Advocacy means arguing in favour of something, such as a cause, an idea, or a policy. The aim is not just to get people to change their opinions but to change the way they behave; you need active support and decisions that will make a difference, not smiles and warm words. Although advocacy is not the same thing as fundraising – you might want to get a school to open an after-hours theatre club just as much as you want your grant renewed – it often lays the groundwork for financial support.
What is advocacy?
Within this broad definition of advocacy as ‘arguing in favour of something’ there are lots of things to take into consideration. Essentially it is developing a relationship. You are trying persuade someone, or a range of people, to do what you want. Whether the relationship is one-to-one, such as when you are talking to an individual philanthropist, or with a group, for example trying to gain support at a Council meeting, you are dealing with people. Organisations and abstract ideas like ‘government’ don’t make decisions – people do. So even if you don’t meet or know the people you are trying to persuade - from the Secretary of State to the anonymous Foundation that will only communicate by post – you need to do your homework on them and get behind their facades.
You also need to look at yourself, and make an honest assessment of your abilities, resources, experience, and networks. How good do you think you are at advocacy? If you don’t feel confident, why is that? What can you do to raise your own game? Who do you know who can help?
The next thing to look at is the context in which you are working. There are broad trends at work that you have no control over, such as the state of the economy and the yield that Trusts are getting on their endowments. These things will constrain or liberate the people you are talking to, and there are micro factors as well, such as competing claims on their time, attention and resources on any given day.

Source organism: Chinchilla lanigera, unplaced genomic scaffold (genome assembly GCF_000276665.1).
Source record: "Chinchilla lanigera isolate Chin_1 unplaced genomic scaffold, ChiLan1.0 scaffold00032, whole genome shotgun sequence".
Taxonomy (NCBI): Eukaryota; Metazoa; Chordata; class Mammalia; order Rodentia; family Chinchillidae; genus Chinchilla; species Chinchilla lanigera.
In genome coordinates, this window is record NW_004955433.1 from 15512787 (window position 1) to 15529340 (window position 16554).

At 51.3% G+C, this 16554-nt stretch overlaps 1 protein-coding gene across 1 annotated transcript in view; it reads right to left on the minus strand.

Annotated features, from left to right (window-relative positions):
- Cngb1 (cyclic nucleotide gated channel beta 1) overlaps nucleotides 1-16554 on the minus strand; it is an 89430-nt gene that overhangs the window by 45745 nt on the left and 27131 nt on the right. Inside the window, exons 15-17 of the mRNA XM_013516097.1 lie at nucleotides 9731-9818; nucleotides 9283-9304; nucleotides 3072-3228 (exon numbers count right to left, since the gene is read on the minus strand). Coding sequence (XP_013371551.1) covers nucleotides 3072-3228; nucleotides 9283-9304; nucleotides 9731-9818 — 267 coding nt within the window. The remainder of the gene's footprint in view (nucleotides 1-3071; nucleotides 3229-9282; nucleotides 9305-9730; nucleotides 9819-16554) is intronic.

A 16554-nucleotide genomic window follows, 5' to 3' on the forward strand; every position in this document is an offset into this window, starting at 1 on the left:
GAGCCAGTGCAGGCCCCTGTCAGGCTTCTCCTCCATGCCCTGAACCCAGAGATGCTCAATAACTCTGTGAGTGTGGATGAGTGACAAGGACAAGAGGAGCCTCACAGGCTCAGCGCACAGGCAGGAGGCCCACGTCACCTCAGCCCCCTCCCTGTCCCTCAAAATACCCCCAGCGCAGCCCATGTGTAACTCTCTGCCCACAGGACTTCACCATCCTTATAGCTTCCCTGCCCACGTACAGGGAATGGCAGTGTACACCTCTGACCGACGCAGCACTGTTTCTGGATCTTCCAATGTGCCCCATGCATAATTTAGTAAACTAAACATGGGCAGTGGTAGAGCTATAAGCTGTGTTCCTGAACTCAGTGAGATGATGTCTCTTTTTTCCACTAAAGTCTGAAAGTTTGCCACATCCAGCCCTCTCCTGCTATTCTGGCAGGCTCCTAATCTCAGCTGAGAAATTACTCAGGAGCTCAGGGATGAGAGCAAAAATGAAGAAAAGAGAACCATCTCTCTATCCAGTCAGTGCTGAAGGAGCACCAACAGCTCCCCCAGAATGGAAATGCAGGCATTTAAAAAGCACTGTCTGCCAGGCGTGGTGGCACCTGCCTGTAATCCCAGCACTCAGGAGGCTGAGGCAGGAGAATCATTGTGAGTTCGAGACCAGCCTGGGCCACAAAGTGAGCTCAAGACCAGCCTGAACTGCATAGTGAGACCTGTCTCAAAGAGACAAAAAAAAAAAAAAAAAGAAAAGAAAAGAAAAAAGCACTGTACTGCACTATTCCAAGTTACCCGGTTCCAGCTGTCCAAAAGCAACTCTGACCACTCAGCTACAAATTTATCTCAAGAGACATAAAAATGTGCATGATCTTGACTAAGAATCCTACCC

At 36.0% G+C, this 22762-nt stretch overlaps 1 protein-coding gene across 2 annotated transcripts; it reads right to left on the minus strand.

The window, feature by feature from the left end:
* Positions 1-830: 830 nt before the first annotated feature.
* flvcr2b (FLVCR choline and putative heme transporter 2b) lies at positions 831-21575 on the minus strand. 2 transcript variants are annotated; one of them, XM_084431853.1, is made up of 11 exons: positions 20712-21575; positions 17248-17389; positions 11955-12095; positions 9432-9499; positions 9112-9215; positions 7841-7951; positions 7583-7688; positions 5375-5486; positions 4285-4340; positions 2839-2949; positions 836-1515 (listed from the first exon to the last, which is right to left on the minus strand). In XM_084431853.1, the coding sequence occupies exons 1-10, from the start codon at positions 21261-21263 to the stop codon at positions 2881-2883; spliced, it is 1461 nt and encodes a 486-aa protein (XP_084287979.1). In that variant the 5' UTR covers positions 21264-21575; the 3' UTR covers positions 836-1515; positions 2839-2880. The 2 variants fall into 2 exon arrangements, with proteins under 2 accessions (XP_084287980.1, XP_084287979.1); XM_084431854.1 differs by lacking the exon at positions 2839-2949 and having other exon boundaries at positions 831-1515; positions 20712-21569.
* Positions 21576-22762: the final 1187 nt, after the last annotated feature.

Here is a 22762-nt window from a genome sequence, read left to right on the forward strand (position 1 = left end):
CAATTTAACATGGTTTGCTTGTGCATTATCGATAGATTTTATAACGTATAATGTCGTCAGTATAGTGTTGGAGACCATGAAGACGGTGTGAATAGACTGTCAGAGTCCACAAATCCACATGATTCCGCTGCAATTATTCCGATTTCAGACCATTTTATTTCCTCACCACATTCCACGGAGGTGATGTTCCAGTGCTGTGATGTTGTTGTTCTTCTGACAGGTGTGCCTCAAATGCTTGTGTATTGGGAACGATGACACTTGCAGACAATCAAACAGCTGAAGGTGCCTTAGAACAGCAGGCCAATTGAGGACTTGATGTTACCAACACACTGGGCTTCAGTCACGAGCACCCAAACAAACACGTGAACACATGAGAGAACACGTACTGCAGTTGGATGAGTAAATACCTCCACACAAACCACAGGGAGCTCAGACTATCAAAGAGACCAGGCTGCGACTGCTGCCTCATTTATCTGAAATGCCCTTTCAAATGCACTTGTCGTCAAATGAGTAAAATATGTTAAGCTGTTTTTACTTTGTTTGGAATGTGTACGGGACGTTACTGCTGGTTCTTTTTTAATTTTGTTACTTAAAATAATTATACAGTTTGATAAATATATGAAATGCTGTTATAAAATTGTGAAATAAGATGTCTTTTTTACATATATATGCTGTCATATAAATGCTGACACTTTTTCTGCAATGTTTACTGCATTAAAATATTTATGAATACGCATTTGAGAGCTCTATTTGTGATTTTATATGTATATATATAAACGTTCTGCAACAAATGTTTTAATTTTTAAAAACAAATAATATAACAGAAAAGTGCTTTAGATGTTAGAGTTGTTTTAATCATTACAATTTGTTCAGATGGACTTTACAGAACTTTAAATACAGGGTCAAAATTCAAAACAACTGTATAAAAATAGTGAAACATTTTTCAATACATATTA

Do you have a realistic assessment of the cause itself? It is something of a cliché to say that it’s easier to get support for a sexy new building than for the running costs of a community dance group, but it’s true. Whatever the cause, if you’re going to advocate for it you must believe in it 100%, heart and soul. If you don’t, then your own reservations will show, and weaken your case.
Finally, you need to take into account the issue of time – and timing. There is nearly always a ‘right moment’ for a specific request. It can take a short time or a very long one to get to that point, but however long the preceding period, the moment will result from there being a ‘climate of inevitability’. Advocacy is the long-term project that builds up to the moment. You need to take people to a place where what you are proposing seems like common sense, and where opposition crumbles because of the strength of your case.
What is the role of evidence?
Evidence is a vital part of advocacy. There are lots of ways to persuade people to do what you want them to do – some of them illegal or morally questionable – in the arts however, advocacy arguments should be based on firm foundations.
That said, what is the real role of evidence? People often defend their decisions by saying that they are following ‘evidence – based policy’. Basing decisions on evidence is rational and defensible: if you spend public money you should be able to say why you have done it, and when money is tight and there are many competing priorities, evidence becomes even more important.